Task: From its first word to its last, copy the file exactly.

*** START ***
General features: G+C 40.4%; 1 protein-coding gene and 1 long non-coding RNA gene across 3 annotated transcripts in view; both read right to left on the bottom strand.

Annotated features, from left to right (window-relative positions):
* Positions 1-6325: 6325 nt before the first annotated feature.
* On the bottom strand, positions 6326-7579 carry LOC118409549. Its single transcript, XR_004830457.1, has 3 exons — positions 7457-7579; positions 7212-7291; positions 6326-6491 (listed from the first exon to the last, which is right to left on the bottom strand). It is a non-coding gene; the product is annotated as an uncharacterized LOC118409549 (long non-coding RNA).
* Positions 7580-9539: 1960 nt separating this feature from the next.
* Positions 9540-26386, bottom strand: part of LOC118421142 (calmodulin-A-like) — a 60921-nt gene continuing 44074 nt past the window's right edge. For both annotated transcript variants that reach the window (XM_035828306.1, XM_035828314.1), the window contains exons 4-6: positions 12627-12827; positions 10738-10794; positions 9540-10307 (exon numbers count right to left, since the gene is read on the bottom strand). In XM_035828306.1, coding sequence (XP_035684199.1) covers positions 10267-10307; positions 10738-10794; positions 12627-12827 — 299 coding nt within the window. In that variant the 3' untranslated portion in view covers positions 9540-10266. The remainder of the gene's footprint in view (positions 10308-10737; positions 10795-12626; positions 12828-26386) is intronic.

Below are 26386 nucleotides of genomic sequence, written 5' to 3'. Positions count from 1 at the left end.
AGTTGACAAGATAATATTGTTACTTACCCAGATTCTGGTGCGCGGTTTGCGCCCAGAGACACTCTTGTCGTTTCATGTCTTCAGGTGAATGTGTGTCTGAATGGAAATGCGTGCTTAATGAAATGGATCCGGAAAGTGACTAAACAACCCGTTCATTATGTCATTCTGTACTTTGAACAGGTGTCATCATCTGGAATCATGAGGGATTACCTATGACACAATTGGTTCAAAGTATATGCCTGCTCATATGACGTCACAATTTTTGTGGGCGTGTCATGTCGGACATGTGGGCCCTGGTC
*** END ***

General features: G+C 40.4%; 1 protein-coding gene and 1 long non-coding RNA gene across 3 annotated transcripts in view; both read right to left on the bottom strand.

Annotated features, from left to right (window-relative positions):
* Positions 1-6325: 6325 nt before the first annotated feature.
* On the bottom strand, positions 6326-7579 carry LOC118409549. Its single transcript, XR_004830457.1, has 3 exons — positions 7457-7579; positions 7212-7291; positions 6326-6491 (listed from the first exon to the last, which is right to left on the bottom strand). It is a non-coding gene; the product is annotated as an uncharacterized LOC118409549 (long non-coding RNA).
* Positions 7580-9539: 1960 nt separating this feature from the next.
* Positions 9540-26386, bottom strand: part of LOC118421142 (calmodulin-A-like) — a 60921-nt gene continuing 44074 nt past the window's right edge. For both annotated transcript variants that reach the window (XM_035828306.1, XM_035828314.1), the window contains exons 4-6: positions 12627-12827; positions 10738-10794; positions 9540-10307 (exon numbers count right to left, since the gene is read on the bottom strand). In XM_035828306.1, coding sequence (XP_035684199.1) covers positions 10267-10307; positions 10738-10794; positions 12627-12827 — 299 coding nt within the window. In that variant the 3' untranslated portion in view covers positions 9540-10266. The remainder of the gene's footprint in view (positions 10308-10737; positions 10795-12626; positions 12828-26386) is intronic.

Below are 26386 nucleotides of genomic sequence, written 5' to 3'. Positions count from 1 at the left end.
AGTTGACAAGATAATATTGTTACTTACCCAGATTCTGGTGCGCGGTTTGCGCCCAGAGACACTCTTGTCGTTTCATGTCTTCAGGTGAATGTGTGTCTGAATGGAAATGCGTGCTTAATGAAATGGATCCGGAAAGTGACTAAACAACCCGTTCATTATGTCATTCTGTACTTTGAACAGGTGTCATCATCTGGAATCATGAGGGATTACCTATGACACAATTGGTTCAAAGTATATGCCTGCTCATATGACGTCACAATTTTTGTGGGCGTGTCATGTCGGACATGTGGGCCCTGGTC